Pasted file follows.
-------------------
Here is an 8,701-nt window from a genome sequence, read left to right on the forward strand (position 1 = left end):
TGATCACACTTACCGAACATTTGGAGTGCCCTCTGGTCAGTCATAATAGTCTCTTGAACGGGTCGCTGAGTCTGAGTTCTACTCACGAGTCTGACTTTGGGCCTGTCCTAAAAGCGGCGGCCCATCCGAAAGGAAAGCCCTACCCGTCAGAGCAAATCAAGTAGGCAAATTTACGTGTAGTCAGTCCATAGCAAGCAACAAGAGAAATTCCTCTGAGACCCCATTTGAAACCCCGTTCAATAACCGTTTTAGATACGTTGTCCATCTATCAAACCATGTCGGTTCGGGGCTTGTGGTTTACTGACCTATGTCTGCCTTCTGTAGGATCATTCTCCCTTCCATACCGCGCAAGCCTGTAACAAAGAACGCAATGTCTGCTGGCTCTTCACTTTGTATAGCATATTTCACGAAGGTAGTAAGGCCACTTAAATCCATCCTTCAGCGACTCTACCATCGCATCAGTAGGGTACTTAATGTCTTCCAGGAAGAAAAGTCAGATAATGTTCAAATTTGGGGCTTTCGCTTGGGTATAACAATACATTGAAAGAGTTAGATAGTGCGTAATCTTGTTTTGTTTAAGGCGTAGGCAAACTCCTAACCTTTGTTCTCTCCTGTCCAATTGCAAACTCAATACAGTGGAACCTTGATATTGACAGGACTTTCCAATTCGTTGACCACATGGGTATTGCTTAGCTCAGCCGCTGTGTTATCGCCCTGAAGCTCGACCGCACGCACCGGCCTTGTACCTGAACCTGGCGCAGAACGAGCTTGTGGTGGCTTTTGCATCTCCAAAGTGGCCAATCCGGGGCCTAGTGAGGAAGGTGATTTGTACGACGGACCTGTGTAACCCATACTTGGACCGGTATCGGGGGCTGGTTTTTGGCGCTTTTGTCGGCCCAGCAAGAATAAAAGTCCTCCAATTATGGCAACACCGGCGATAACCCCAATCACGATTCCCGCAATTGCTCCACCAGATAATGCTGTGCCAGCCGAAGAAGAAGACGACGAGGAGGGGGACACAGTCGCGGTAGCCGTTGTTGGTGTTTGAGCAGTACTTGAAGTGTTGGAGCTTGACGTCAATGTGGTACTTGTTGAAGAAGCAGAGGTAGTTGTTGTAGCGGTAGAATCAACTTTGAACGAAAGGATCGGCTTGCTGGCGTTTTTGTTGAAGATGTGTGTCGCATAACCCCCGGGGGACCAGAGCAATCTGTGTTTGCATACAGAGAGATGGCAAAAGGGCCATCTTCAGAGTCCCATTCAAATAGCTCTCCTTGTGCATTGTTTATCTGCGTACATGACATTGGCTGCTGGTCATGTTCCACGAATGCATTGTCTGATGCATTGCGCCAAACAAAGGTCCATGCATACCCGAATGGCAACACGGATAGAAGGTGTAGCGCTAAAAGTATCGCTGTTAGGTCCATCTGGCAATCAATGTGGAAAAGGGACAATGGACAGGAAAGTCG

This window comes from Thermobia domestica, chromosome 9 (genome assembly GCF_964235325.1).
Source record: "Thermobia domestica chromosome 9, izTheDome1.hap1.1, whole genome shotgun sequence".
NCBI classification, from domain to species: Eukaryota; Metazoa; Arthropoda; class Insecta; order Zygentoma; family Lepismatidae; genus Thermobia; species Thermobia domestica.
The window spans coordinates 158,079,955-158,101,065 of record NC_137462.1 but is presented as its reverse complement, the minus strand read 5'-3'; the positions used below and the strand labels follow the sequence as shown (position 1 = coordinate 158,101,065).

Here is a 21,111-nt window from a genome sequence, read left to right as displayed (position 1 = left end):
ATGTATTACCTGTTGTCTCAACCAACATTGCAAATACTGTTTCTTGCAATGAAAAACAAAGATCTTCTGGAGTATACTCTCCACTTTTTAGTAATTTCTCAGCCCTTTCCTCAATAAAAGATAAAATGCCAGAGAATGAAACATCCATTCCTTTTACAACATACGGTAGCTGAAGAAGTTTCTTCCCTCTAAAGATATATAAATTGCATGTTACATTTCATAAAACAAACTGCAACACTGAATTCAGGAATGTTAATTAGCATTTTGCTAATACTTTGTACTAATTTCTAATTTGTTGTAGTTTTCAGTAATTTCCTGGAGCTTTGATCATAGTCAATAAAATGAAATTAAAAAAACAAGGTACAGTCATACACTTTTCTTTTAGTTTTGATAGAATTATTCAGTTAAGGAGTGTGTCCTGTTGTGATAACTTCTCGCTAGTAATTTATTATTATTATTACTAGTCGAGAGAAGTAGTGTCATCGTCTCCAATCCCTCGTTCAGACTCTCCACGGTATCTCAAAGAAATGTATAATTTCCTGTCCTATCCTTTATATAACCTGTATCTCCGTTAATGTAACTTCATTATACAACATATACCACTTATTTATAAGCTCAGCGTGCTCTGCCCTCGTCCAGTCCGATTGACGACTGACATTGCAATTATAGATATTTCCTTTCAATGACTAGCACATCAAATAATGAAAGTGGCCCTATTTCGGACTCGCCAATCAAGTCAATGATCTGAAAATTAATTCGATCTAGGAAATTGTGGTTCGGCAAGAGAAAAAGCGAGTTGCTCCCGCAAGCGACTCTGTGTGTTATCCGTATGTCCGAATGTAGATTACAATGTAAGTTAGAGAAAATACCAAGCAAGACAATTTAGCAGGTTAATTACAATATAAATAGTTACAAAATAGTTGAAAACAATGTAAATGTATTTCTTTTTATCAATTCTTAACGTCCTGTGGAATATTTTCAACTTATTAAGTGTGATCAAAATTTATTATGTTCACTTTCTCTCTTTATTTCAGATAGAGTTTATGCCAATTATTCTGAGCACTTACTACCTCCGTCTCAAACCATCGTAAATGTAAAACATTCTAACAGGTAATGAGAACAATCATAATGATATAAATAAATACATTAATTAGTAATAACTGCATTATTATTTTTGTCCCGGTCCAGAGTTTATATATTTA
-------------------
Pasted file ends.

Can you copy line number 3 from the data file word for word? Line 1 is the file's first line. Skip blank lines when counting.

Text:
This window comes from Thermobia domestica, chromosome 9 (genome assembly GCF_964235325.1).